One of my uncles actually began the family diaspora. The useless git simply could not stand in the middle of a wheat, or for that matter barley or oat, crop without feeling seasick.

The slightest zephyr had the golden waves turning him green in the face.
In defence of our family farm, though, he could also get seasick just standing on the end of a jetty.
And when I think about it I don't recall that I ever saw him in a swimming pool - or a bath (but that's another story altogether).
Which might explain why four of his five brothers also left the land as soon as decently possible.
Followed by three of my four siblings.
Although my sister, to her credit, did marry a farmer.
Sadly though, none of her uncles have been able to visit her once the crops on her new farm have started emerging.
But as hopeless as these fourth and fifth generations of farmers have been, it is the problems left in their wake once they raised anchor and set sail which have really caused the issues.
Because none of them planned coming back. Not to a cropping enterprise anyway.
Two did go on to become successful beef producers and my brothers now run a thriving wool and sheepmeat operation - with nary a fodder crop in sight.
But to do that they wanted, indeed needed, they had to be paid out of the family farm.
In successive generations the farm succession plan was blown to smithereens.
You can do all the planning you like but when you get smacked in the face with this kind of problem, then you've really got a problem.
To which the answer is traditionally debt.
Just what every farm needs, right? A little more debt.
Our family succession planning had not even got past a few doodles on an office pad.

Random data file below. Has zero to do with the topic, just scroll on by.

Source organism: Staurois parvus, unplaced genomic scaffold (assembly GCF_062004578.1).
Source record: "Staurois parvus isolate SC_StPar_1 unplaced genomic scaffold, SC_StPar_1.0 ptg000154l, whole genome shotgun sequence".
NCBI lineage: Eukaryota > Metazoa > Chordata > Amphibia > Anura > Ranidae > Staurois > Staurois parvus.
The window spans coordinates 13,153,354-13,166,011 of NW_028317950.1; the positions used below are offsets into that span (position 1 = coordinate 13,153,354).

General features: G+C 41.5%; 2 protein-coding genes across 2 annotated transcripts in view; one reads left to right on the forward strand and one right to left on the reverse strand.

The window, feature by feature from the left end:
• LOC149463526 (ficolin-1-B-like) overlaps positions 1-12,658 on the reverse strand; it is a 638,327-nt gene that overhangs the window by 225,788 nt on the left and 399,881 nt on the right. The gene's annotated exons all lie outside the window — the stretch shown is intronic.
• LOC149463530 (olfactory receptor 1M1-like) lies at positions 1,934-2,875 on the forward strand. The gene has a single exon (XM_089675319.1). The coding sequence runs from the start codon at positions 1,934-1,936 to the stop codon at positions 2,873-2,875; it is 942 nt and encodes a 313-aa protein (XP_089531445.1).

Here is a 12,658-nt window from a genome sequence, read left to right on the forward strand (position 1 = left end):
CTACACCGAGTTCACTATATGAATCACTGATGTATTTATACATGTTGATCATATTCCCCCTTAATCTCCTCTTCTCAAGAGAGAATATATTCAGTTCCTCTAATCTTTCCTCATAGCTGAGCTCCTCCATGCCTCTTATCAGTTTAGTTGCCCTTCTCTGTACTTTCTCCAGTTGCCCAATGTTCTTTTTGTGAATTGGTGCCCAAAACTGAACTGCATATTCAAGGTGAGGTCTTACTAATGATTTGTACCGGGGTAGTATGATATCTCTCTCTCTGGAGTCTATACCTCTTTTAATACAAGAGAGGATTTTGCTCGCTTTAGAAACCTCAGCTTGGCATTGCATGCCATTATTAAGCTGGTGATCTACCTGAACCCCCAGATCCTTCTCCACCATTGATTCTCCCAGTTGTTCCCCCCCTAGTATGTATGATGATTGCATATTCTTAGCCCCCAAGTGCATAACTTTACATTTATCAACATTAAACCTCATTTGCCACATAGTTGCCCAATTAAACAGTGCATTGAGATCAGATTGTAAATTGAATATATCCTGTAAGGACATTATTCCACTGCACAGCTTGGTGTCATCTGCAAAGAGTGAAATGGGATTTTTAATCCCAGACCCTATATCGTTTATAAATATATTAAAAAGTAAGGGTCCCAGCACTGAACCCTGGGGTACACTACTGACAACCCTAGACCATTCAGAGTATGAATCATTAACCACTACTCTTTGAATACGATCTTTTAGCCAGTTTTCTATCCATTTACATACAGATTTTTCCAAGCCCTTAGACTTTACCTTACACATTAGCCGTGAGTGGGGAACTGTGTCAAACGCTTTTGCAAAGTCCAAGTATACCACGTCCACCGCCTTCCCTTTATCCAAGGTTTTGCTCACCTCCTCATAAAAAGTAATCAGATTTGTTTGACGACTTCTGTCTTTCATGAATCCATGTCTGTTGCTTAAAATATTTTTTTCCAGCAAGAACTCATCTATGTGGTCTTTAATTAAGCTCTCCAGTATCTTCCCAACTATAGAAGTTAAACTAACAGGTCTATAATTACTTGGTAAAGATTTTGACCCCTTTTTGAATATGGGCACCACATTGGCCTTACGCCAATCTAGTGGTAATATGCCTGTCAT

Not for the old man's generation, and once again, not for mine.
There did not seem any hurry.
They were young when it imploded, as were we children when it was déjà vu all over again.
So how do you plan for genetic incompetence?
Well for a start, you need to have things locked up a lot tighter than we did.
You need a strategy which protects the business as much as it does the shareholders.
I remember going to a VFF conference a few years ago and hearing Lisa Brown, generation six or seven of Brown Brothers Wines at Milawa.
She was talking about succession planning in her family, and brother, was her focus all about family.
If you want to be plugged into the trust fund which runs the business, and you want to be married, you need a prenuptial agreement.
The business is always in the family and no, love is not a good enough excuse to let anyone else in the door.
Thanks God my old ma is not around to hear about this.
For a start, I would have to explain prenuptial to her.
She would probably assume it was sex before marriage and be suitably horrified.
Once she understood it was signing away assets before marriage her horror would have known no bounds.
But first and foremost it shows today the lengths to which some multi-generational farming families are having to go to as more and more people are lining up for a slice of the pie.
I bounced it off some of my kids the other day.
The faces of two of my sons lit up instantly.
"Bewdy," they cried in unison.
"Can't think of a better reason to avoid getting the old ball and chain locked on."
Somehow I don't think they are taking this seriously enough.
I think it's time I started hiding their seasick pills.